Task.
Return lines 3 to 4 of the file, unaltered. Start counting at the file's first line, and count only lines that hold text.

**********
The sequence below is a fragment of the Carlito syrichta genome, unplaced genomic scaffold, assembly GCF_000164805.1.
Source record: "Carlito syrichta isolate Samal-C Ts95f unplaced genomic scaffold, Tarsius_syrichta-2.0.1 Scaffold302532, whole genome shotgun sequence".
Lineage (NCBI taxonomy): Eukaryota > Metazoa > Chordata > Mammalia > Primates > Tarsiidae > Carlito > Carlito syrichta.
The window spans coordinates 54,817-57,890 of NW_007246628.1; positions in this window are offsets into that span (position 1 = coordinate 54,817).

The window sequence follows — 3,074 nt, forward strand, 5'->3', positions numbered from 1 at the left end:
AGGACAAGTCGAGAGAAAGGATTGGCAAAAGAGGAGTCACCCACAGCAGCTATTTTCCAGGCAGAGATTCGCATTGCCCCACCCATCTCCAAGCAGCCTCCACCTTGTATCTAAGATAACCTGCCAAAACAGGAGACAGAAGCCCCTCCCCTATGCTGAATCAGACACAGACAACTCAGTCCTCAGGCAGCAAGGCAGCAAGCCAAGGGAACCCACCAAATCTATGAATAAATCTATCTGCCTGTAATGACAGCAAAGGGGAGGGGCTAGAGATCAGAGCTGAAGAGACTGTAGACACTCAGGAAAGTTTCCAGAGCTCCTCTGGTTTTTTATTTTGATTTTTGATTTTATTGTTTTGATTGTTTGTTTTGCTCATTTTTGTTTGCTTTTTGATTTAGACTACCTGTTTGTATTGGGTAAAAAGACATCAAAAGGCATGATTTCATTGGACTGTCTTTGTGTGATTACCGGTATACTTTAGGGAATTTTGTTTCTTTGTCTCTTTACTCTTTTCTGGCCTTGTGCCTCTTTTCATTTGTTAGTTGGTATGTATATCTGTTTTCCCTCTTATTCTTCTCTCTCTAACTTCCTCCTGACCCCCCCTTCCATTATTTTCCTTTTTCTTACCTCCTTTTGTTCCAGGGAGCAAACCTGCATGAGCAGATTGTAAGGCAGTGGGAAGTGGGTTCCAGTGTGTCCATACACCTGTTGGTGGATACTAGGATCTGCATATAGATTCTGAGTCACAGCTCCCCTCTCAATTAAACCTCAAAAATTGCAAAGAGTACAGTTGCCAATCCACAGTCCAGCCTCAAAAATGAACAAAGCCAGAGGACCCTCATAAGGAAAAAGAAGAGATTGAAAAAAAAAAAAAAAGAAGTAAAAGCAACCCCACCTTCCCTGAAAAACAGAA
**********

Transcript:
Lineage (NCBI taxonomy): Eukaryota > Metazoa > Chordata > Mammalia > Primates > Tarsiidae > Carlito > Carlito syrichta.
The window spans coordinates 54,817-57,890 of NW_007246628.1; positions in this window are offsets into that span (position 1 = coordinate 54,817).